expansionary monetary policy – for example, the ECB has significantly lowered the benchmark interest rate to 1.5 per cent, a record low.  

Japan has agreed to lend the IMF $100bn, even before agreement is reached on a figure for the increase in its resources. Europe’s leaders agreed to provide an extra €75bn to the IMF at the meeting of the European Council on 19th and 20th March. The IMF has approved an overhaul of its lending framework that should make it easier and more attractive for emerging market economies to seek the Fund’s support during the global crisis. Switzerland, Austria and Luxembourg have followed Hong Kong, Singapore, Andorra and Liechtenstein in taking steps to improve the exchange of tax information with other countries in line with international standards drawn up by the Organisation for Economic Cooperation and Development.

Others will follow suit in the days ahead, as the final measures needed to complete the global deal to be reached in London on 2nd April are agreed.

Source: London Summit progress

Posted by: marizen | Sunday • March 29th, '09

Notes: Options – A Basic Overview

Advantages of Trading Options vs. Trading Stocks





↓ ▼

↑ ▲


↓ ▼

↑ ▲

Can Match Market
To Strategies






To become a successful trader, you have to know:

  • How Stocks work
  • How to LEVERAGE Your Capital
  • How MARGIN works
  • How SHORTING A STOCK works
  • How to Read a RISK GRAPH
  • How OPTIONS Can Be Traded

When it comes to options, you’re gonna have:








  • Has the RIGHT TO BUY
  • Wants stock price to go up


  • Wants stock price to go down
    OR sideways (due to time decay)


  • Has the RIGHT TO SELL
  • Wants stock price to go down


  • Wants stock price to go up
    OR sideways






VOLATILITY (example):

  • A market just broke down.
  • XYZ Stock

~~ What happens to its volatility?

Answer: IT GOES UP.

~~ What happens to its options’ premium (cost)?



Once you purchase an option, you have THREE CHOICES:

  2. You can let it expire worthless
  3. You can EXERCISE your option
    • If you exercise a CALL OPTION, you then own 100 shares of the stock
      • Cost for owning stock = (strike price of the option)  x  (100)
    • If you exercise a PUT OPTION, you are SHORT 100 shares of the stock


If you sell an option & it has NO VALUE on the day of expiration, then you don’t have to do anything at all

  • The option will just expire & you can keep the premium for selling it


If you buy an option, time decay is your enemy

  • The only way to beat time decay is if the stock has intrinsic value


LEAP Options = long-term options that have an expiration date that is at least one year or more out


Volatility = a measure of change in a market

  • very important when trading
  • this contributes to an options’ premium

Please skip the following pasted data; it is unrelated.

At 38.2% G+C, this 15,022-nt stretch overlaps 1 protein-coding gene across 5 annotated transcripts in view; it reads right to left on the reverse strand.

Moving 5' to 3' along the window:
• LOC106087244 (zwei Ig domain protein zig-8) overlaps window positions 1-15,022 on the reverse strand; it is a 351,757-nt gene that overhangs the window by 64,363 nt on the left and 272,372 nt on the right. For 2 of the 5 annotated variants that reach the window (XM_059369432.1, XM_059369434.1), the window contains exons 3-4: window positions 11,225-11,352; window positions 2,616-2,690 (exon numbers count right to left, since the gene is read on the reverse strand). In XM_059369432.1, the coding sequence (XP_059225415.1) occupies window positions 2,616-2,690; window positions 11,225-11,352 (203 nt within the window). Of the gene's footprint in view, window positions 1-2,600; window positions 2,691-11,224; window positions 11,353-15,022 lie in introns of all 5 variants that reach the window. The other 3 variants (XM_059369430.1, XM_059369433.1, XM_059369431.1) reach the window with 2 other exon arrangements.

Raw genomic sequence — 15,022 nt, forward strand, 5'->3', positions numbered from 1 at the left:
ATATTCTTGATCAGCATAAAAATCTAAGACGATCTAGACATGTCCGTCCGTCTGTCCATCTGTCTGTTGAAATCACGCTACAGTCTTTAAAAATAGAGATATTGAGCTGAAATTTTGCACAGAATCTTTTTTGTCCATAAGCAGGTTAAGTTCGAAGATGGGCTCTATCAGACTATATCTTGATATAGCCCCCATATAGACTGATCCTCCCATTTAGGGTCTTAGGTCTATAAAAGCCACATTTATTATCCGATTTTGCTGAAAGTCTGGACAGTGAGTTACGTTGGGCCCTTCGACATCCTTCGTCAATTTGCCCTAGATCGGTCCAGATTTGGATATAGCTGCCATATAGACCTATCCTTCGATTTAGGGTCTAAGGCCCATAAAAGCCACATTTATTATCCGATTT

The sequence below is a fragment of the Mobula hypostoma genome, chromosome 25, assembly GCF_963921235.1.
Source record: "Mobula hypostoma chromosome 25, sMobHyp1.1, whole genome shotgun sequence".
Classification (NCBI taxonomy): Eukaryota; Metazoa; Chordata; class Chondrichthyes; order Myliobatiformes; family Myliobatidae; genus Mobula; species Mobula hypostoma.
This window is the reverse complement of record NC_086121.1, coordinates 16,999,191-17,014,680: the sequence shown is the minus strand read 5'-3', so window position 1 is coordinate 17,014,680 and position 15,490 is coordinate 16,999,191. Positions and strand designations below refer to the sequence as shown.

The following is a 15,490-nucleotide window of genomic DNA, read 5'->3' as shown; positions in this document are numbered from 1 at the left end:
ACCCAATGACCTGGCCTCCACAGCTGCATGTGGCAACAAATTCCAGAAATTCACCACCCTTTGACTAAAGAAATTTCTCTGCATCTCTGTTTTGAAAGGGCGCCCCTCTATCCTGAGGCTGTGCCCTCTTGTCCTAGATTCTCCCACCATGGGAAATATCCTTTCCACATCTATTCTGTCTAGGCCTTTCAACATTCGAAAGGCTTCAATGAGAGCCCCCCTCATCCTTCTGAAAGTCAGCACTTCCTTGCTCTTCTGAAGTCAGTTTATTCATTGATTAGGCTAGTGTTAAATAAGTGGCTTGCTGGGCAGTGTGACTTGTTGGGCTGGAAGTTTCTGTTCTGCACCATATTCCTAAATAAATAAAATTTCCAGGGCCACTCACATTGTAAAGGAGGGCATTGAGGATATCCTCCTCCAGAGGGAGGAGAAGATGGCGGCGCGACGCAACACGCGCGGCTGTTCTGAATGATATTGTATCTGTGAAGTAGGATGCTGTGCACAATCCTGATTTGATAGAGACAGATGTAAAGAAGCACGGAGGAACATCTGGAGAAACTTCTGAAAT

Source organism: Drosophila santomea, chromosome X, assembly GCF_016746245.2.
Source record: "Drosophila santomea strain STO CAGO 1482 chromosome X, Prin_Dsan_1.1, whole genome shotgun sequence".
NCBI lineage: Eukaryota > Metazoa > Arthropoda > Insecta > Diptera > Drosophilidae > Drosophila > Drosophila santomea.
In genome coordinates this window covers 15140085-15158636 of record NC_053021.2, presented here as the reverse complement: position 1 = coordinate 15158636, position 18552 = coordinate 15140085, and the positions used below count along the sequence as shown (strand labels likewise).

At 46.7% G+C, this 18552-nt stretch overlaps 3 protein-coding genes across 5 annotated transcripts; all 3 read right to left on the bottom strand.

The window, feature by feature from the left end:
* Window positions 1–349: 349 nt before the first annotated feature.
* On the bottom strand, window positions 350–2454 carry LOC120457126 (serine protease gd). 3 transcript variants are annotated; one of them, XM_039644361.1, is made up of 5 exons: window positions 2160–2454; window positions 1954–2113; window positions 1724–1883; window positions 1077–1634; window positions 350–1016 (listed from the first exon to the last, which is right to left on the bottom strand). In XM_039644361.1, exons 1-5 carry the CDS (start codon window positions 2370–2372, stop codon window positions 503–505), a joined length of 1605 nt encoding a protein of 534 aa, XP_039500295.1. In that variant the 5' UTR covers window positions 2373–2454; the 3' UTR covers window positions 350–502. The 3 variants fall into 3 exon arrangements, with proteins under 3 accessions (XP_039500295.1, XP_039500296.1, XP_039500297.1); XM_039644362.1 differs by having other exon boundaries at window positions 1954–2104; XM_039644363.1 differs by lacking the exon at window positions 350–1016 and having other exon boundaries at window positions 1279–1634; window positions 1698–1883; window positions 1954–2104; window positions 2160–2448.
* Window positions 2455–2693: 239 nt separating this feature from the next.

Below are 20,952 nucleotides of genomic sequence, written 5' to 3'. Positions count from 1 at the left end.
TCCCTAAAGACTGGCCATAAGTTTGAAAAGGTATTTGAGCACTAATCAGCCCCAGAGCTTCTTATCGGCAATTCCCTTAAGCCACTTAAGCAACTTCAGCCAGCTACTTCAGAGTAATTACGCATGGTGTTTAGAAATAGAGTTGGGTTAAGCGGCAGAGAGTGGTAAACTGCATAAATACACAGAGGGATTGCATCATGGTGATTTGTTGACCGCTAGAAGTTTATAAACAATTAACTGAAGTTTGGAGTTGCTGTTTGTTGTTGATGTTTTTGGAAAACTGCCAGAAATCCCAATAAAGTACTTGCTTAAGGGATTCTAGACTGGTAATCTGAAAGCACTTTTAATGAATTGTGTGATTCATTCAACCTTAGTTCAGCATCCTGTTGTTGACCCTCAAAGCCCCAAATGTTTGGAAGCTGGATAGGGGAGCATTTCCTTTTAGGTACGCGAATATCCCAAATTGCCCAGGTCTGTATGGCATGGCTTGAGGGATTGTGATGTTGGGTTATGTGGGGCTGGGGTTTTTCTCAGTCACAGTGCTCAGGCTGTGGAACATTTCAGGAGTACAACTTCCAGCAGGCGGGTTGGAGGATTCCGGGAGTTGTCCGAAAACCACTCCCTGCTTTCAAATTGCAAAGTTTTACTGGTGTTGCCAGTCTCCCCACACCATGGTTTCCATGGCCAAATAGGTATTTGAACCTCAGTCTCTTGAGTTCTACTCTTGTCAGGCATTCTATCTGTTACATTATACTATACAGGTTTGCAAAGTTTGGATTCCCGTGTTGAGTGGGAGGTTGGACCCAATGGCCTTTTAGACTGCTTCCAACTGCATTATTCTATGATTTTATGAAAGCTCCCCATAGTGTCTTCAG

• As fear & greed in a market increases, so does volatility


Posted by: marizen | Sunday • March 29th, '09

Series 7 – Notes: Markets & Regulations

 1 – Markets & Regulations

Sunday, March 29, 2009


MARKET: process by which people buy & sell securities


Regulation is extremely important to the way markets function in the securities industry



  • Both states & the federal govt. regulate market activity
  • State regulations = aka Blue Sky Laws

On the Series 7, more focus is given to federal regulation


All federal regulations start with Congress

  • Once they are passed, there are several agencies that come into play to enforce these laws on a day-to-day basis:
    1. IRS: Taxes
    2. FRB: Credit (margin accounts)
    3. SEC: Main enforcer of securities laws
      1. Whom are they dealing with?
        1. Issuers: corporations that are selling stocks & bonds to the public
        2. Investors: activities of those buying & selling securities in the market thru, for example, insider trading rules
        3. Brokerage Firms & Registered Representatives
      1. Problem: SEC doesn’t have enough man power to enforce regulations
        1. SEC has setup an agreement with brokerage industry to create Self-Regulatory Organizations (SROs)
          1. NYSE: New York Stock Exchange
          2. NASD: National Association of Securities Dealers
            • Regulates the over-the-counter (OTC) market
          1. MSRB: Municipal Securities Rulemaking Board
          2. CBOE: Chicago Board Options Exchange



REGULATION: ISSUING SECURITIES (How do securities get into the market in the first place?)

Securities are used by corporations to:

  1. Raise capital
    • Corporations then use this capital for a wide variety of reasons:
      1. Build/construct a plant, factory, etc.
      2. Purchase new equipment
      3. Research & Development (R&D)